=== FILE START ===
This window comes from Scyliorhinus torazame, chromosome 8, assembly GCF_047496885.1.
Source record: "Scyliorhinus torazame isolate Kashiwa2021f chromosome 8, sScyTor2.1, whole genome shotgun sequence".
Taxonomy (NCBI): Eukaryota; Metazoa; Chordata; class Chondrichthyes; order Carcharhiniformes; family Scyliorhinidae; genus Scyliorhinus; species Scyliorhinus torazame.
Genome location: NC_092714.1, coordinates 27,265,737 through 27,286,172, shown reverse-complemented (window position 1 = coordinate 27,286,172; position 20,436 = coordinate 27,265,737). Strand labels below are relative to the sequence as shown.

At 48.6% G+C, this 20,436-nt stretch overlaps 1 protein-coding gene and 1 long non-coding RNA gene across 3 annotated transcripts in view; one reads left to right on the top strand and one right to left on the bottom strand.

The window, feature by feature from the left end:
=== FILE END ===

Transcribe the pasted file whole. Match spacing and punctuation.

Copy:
This window comes from Scyliorhinus torazame, chromosome 8, assembly GCF_047496885.1.
Source record: "Scyliorhinus torazame isolate Kashiwa2021f chromosome 8, sScyTor2.1, whole genome shotgun sequence".
Taxonomy (NCBI): Eukaryota; Metazoa; Chordata; class Chondrichthyes; order Carcharhiniformes; family Scyliorhinidae; genus Scyliorhinus; species Scyliorhinus torazame.
Genome location: NC_092714.1, coordinates 27,265,737 through 27,286,172, shown reverse-complemented (window position 1 = coordinate 27,286,172; position 20,436 = coordinate 27,265,737). Strand labels below are relative to the sequence as shown.

At 48.6% G+C, this 20,436-nt stretch overlaps 1 protein-coding gene and 1 long non-coding RNA gene across 3 annotated transcripts in view; one reads left to right on the top strand and one right to left on the bottom strand.

The window, feature by feature from the left end: